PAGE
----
Meet the MBA Class of 2022: Linse Rose Kelbe, HEC Paris

Linse Rose Kelbe

HEC Paris

An intellectually curious banker and ballerina; an American-born, French-speaking aesthete seeking beauty across the world.”

Hometown: Rochester, NY, USA

Fun Fact About Yourself: I have lived, worked, studied, or volunteered in 6 countries on 3 continents: USA, Haiti, France, Italy, Myanmar, and China.

Undergraduate School and Major: New York University, Economics, Art History, French (minor)

Most Recent Employer and Job Title: Goldman Sachs (New York), Associate

Aside from your classmates, what was the key part of the school’s MBA programming that led you to choose this business school and why was it so important to you? I was drawn to the international cohort at HEC Paris as well as its reputation in France and Europe. Since living in Paris as an undergraduate student, I have always wanted to come back, and HEC Paris offers a world-class education and a gateway to the French corporate world. In addition, the Global Network of Advanced Management and other partner business schools offer opportunities for dual degrees and international exchanges that further strengthen the global reach of the MBA program.

What club or activity excites you most at this school? The Women in Leadership Club is of particular interest to me as a continuation of the clubs and networks I have been involved in since undergraduate university, including NYU’s Undergraduate Stern Women in Business (USWIB) Club and Goldman Sachs’ Women’s Network. I’m also interested in the Finance and Luxury Clubs for professional reasons (I currently work in finance but I interned at Vogue and Chanel as an undergraduate student and love fashion as a form). Lastly, I’m looking forward to the Cultural Weeks at HEC, for example, to celebrate Latin American culture and holidays such as Holi and the Lunar New Year.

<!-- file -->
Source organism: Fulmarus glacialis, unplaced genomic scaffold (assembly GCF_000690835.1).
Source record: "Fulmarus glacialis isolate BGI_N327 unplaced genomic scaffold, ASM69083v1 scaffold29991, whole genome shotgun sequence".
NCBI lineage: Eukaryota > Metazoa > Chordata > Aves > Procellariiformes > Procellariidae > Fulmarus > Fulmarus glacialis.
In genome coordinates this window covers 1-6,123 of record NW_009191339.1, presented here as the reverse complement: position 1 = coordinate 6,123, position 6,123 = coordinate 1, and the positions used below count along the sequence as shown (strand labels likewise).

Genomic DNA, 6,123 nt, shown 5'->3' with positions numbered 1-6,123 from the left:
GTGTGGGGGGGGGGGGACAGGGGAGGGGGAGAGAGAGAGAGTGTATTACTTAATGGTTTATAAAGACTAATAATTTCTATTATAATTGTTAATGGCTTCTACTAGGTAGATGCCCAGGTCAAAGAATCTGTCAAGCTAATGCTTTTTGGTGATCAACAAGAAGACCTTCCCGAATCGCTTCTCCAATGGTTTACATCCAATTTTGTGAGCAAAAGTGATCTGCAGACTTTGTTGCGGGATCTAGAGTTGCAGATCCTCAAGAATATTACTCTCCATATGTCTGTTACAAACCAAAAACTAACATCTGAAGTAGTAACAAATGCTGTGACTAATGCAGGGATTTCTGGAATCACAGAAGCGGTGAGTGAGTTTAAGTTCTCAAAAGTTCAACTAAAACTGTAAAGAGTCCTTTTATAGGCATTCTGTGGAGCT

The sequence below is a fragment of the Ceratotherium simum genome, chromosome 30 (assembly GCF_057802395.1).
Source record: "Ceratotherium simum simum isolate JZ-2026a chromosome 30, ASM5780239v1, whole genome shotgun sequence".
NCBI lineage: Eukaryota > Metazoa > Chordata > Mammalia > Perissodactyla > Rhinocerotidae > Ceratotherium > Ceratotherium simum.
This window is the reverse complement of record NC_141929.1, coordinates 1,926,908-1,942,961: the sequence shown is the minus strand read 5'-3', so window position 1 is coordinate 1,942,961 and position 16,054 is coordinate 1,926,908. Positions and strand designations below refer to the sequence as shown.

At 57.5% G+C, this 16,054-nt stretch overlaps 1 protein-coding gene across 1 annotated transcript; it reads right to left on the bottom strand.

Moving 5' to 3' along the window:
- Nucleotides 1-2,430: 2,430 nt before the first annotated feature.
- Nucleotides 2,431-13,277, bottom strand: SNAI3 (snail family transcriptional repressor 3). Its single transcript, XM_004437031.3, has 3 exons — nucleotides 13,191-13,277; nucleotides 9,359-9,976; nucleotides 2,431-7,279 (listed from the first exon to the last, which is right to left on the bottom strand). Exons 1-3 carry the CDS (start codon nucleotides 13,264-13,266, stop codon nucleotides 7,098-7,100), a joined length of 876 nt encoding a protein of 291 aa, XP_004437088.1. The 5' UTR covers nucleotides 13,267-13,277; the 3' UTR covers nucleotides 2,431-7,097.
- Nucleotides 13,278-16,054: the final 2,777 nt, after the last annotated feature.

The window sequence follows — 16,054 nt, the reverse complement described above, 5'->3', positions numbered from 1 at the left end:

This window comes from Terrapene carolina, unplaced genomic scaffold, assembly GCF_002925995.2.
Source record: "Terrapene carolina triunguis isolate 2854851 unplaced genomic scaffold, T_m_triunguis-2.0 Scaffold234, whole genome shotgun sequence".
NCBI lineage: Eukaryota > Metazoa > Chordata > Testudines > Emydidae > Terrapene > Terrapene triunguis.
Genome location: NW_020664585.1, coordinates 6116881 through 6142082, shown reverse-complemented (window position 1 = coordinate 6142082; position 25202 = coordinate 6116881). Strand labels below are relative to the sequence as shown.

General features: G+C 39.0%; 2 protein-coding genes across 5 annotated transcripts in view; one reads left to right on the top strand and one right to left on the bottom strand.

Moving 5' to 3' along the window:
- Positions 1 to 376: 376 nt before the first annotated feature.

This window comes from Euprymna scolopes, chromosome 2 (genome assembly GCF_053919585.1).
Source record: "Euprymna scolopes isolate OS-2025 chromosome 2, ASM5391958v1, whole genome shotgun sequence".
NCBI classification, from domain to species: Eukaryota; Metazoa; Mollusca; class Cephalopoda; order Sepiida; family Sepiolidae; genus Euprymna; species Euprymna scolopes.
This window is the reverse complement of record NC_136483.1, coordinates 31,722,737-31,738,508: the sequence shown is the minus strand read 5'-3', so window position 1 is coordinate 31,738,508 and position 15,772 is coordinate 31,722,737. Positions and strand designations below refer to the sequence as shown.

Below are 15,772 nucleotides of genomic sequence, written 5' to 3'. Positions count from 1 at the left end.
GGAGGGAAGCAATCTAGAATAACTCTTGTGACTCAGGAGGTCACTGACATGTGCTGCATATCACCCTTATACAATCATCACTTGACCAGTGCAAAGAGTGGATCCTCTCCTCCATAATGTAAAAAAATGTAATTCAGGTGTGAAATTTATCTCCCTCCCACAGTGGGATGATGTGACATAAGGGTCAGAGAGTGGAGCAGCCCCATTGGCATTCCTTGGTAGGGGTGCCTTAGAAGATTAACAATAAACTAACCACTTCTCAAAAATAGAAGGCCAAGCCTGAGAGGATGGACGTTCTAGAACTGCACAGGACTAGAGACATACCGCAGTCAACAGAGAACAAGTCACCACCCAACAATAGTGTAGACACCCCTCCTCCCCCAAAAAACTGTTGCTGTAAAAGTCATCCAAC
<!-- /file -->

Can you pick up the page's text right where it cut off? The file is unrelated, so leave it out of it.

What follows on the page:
What makes you most excited about getting your MBA at HEC Paris? What makes you most nervous about starting business school? I studied in Paris during university and it was an incredible experience – I feel most culturally “at home” when I am in France and I look forward to being back. As far as the MBA experience, I am ready to meet all of my diverse, intelligent, new classmates and be back in an academic setting after working professionally for six years. I would say I am a little nervous about the very social aspect of an MBA and professional networking, which does not come naturally to me as an introvert.

Describe your biggest accomplishment in your career so far: When a vice president on my team left the firm, I was asked to take over her role running what has grown to an international team of eight people. Over the course of two weeks, I learned everything I could about the role. The team grew over time and I was responsible for hiring, training, and managing team members of various levels across time zones. In addition, I redesigned the team’s process, resulting in efficiencies that reduced the time to complete work in half. This was a reach role for me and I am grateful to have been given the opportunity to prove myself.